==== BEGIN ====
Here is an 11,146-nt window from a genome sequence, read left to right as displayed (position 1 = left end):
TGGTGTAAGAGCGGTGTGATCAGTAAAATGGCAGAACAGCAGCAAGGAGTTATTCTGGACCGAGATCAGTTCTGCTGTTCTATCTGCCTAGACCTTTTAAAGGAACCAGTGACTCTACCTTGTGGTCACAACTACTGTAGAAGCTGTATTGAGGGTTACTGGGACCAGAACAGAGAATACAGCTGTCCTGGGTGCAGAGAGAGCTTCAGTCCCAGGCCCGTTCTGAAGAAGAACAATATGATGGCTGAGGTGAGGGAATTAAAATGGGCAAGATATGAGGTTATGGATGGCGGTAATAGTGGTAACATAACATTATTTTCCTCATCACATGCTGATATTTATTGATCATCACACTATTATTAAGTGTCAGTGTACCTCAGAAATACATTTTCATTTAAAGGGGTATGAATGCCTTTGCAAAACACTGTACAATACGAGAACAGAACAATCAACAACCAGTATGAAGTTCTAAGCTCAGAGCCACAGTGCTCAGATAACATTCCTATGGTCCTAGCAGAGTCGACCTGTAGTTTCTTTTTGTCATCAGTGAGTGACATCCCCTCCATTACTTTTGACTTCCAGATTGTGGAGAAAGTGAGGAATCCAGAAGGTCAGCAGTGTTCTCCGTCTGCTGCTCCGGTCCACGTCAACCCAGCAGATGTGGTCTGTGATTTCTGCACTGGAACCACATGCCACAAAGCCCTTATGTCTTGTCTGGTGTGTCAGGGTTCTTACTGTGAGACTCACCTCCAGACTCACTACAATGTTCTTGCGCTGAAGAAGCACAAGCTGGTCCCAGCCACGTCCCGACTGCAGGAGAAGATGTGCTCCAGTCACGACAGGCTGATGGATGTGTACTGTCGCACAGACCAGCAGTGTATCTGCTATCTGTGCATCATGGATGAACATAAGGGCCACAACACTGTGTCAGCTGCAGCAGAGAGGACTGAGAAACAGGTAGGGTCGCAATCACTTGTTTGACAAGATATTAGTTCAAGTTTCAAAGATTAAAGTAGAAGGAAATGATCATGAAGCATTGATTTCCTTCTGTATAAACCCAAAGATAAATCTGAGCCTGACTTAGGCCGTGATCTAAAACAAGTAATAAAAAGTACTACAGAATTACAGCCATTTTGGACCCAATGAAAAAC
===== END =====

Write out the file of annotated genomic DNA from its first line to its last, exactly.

Here is an 11,146-nt window from a genome sequence, read left to right as displayed (position 1 = left end):
TGGTGTAAGAGCGGTGTGATCAGTAAAATGGCAGAACAGCAGCAAGGAGTTATTCTGGACCGAGATCAGTTCTGCTGTTCTATCTGCCTAGACCTTTTAAAGGAACCAGTGACTCTACCTTGTGGTCACAACTACTGTAGAAGCTGTATTGAGGGTTACTGGGACCAGAACAGAGAATACAGCTGTCCTGGGTGCAGAGAGAGCTTCAGTCCCAGGCCCGTTCTGAAGAAGAACAATATGATGGCTGAGGTGAGGGAATTAAAATGGGCAAGATATGAGGTTATGGATGGCGGTAATAGTGGTAACATAACATTATTTTCCTCATCACATGCTGATATTTATTGATCATCACACTATTATTAAGTGTCAGTGTACCTCAGAAATACATTTTCATTTAAAGGGGTATGAATGCCTTTGCAAAACACTGTACAATACGAGAACAGAACAATCAACAACCAGTATGAAGTTCTAAGCTCAGAGCCACAGTGCTCAGATAACATTCCTATGGTCCTAGCAGAGTCGACCTGTAGTTTCTTTTTGTCATCAGTGAGTGACATCCCCTCCATTACTTTTGACTTCCAGATTGTGGAGAAAGTGAGGAATCCAGAAGGTCAGCAGTGTTCTCCGTCTGCTGCTCCGGTCCACGTCAACCCAGCAGATGTGGTCTGTGATTTCTGCACTGGAACCACATGCCACAAAGCCCTTATGTCTTGTCTGGTGTGTCAGGGTTCTTACTGTGAGACTCACCTCCAGACTCACTACAATGTTCTTGCGCTGAAGAAGCACAAGCTGGTCCCAGCCACGTCCCGACTGCAGGAGAAGATGTGCTCCAGTCACGACAGGCTGATGGATGTGTACTGTCGCACAGACCAGCAGTGTATCTGCTATCTGTGCATCATGGATGAACATAAGGGCCACAACACTGTGTCAGCTGCAGCAGAGAGGACTGAGAAACAGGTAGGGTCGCAATCACTTGTTTGACAAGATATTAGTTCAAGTTTCAAAGATTAAAGTAGAAGGAAATGATCATGAAGCATTGATTTCCTTCTGTATAAACCCAAAGATAAATCTGAGCCTGACTTAGGCCGTGATCTAAAACAAGTAATAAAAAGTACTACAGAATTACAGCCATTTTGGACCCAATGAAAAAC